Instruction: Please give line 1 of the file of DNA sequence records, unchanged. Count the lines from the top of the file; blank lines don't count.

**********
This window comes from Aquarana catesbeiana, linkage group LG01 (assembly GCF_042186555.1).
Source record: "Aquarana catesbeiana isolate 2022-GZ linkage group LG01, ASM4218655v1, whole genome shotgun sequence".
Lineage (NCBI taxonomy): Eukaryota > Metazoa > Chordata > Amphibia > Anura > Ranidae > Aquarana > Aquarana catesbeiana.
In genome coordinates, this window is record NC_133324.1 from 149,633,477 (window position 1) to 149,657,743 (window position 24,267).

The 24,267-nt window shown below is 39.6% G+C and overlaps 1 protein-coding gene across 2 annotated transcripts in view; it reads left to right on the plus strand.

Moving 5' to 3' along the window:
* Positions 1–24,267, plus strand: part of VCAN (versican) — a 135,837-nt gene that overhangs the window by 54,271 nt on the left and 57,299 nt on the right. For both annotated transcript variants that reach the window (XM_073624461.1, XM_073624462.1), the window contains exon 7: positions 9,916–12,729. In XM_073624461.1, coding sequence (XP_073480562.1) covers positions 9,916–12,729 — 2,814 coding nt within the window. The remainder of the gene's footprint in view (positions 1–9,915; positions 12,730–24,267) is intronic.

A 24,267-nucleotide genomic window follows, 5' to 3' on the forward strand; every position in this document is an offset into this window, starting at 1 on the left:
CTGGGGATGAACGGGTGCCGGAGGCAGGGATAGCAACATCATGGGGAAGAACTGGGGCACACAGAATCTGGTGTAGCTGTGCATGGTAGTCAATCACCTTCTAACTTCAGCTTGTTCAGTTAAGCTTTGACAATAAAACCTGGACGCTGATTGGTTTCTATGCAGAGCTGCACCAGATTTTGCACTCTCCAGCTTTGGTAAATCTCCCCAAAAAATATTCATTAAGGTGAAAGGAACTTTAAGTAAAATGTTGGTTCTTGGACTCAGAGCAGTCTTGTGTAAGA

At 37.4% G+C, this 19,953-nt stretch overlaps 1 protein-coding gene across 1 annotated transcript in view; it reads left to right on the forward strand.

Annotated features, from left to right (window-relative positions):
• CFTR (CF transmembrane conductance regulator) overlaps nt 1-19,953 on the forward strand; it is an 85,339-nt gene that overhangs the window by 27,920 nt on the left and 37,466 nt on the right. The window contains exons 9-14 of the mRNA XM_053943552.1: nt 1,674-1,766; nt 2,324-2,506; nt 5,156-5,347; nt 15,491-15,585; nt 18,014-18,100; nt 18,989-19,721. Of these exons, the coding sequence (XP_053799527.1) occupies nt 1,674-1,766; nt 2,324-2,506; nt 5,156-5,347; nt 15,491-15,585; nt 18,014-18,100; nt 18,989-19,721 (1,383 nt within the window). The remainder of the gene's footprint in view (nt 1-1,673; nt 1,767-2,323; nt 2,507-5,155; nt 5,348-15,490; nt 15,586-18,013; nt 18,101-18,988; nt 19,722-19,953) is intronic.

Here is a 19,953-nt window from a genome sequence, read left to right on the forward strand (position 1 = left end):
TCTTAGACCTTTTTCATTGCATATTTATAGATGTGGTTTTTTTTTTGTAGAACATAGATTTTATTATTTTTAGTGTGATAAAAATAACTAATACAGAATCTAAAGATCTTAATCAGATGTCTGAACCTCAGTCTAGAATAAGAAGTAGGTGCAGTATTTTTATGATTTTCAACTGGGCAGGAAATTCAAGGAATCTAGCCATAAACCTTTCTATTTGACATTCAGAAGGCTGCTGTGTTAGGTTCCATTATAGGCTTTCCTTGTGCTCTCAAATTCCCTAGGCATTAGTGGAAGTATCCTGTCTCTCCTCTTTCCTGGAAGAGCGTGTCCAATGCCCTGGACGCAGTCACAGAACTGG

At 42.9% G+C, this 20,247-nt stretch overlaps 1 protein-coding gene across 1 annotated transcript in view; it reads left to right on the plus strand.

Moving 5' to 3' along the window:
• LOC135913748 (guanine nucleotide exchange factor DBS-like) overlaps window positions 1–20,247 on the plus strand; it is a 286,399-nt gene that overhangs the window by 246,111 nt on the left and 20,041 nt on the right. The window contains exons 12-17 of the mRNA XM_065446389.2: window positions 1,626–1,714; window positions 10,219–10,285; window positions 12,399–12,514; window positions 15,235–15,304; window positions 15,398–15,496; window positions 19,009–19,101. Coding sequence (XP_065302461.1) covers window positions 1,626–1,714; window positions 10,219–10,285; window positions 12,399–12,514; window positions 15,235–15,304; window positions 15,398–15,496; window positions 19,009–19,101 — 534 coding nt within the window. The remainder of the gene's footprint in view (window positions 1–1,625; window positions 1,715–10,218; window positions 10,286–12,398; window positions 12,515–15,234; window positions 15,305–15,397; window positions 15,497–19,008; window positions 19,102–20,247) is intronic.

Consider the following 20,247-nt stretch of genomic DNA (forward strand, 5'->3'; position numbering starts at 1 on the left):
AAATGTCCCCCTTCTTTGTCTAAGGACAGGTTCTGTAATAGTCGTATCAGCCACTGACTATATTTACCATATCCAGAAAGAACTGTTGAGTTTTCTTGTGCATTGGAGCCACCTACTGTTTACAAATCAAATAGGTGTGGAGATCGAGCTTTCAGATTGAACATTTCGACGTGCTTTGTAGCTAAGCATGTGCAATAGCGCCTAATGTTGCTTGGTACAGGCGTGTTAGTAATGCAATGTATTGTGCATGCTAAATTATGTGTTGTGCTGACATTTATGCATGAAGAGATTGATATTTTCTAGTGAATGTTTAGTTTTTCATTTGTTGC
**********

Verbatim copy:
This window comes from Aquarana catesbeiana, linkage group LG01 (assembly GCF_042186555.1).